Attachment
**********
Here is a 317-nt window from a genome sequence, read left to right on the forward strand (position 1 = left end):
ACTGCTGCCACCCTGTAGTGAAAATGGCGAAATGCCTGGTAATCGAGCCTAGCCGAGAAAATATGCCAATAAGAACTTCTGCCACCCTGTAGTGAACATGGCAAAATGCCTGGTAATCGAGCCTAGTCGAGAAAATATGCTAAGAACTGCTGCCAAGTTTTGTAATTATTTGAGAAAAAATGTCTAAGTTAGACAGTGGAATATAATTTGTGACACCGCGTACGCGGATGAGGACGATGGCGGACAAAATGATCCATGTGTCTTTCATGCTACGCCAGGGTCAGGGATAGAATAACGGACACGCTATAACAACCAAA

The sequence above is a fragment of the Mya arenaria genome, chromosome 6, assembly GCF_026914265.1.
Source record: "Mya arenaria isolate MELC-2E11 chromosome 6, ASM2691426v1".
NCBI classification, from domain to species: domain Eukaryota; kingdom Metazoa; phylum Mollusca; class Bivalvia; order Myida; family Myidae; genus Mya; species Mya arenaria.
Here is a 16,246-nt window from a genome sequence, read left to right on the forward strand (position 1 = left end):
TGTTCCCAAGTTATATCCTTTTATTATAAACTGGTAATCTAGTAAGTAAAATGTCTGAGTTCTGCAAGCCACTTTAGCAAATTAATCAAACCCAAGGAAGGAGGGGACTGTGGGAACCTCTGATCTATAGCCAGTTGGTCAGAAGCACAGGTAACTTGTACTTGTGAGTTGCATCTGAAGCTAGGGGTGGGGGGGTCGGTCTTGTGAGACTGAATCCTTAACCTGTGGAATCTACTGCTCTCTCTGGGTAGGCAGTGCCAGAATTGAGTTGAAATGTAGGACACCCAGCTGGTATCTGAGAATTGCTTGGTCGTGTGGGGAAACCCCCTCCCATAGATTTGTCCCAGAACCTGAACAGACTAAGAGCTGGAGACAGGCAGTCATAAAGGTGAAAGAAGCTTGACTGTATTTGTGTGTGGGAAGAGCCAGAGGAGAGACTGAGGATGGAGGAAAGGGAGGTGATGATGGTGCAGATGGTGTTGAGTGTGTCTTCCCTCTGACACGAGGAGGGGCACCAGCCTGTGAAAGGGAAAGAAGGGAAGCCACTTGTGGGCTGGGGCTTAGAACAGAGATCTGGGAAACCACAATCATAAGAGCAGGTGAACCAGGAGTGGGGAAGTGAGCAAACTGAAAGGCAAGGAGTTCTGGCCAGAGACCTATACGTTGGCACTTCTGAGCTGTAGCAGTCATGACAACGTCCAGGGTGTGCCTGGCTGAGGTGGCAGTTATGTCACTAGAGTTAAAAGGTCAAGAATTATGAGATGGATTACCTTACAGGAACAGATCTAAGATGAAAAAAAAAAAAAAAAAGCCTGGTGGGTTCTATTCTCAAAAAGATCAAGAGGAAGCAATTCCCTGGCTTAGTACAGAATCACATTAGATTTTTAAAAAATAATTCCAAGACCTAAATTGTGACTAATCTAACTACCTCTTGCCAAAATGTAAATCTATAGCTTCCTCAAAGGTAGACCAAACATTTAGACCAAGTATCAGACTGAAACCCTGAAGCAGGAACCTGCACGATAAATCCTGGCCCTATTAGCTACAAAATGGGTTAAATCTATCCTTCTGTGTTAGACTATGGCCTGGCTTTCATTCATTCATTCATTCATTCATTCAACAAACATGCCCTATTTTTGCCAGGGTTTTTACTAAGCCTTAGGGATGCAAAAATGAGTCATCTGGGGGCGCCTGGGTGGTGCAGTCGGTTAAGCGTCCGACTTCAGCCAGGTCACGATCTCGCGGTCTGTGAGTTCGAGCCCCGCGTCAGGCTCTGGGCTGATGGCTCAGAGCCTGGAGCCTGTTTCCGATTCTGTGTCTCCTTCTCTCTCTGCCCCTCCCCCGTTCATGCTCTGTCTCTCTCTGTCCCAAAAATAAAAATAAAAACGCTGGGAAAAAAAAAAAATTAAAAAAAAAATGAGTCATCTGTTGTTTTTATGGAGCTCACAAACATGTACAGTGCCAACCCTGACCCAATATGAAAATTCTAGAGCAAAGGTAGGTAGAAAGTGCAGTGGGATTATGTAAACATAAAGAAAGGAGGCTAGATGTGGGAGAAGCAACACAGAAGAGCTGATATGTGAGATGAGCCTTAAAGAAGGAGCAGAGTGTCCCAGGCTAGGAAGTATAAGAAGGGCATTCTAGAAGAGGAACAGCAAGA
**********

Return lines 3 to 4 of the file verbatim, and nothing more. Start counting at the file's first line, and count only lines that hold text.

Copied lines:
The sequence above is a fragment of the Mya arenaria genome, chromosome 6, assembly GCF_026914265.1.
Source record: "Mya arenaria isolate MELC-2E11 chromosome 6, ASM2691426v1".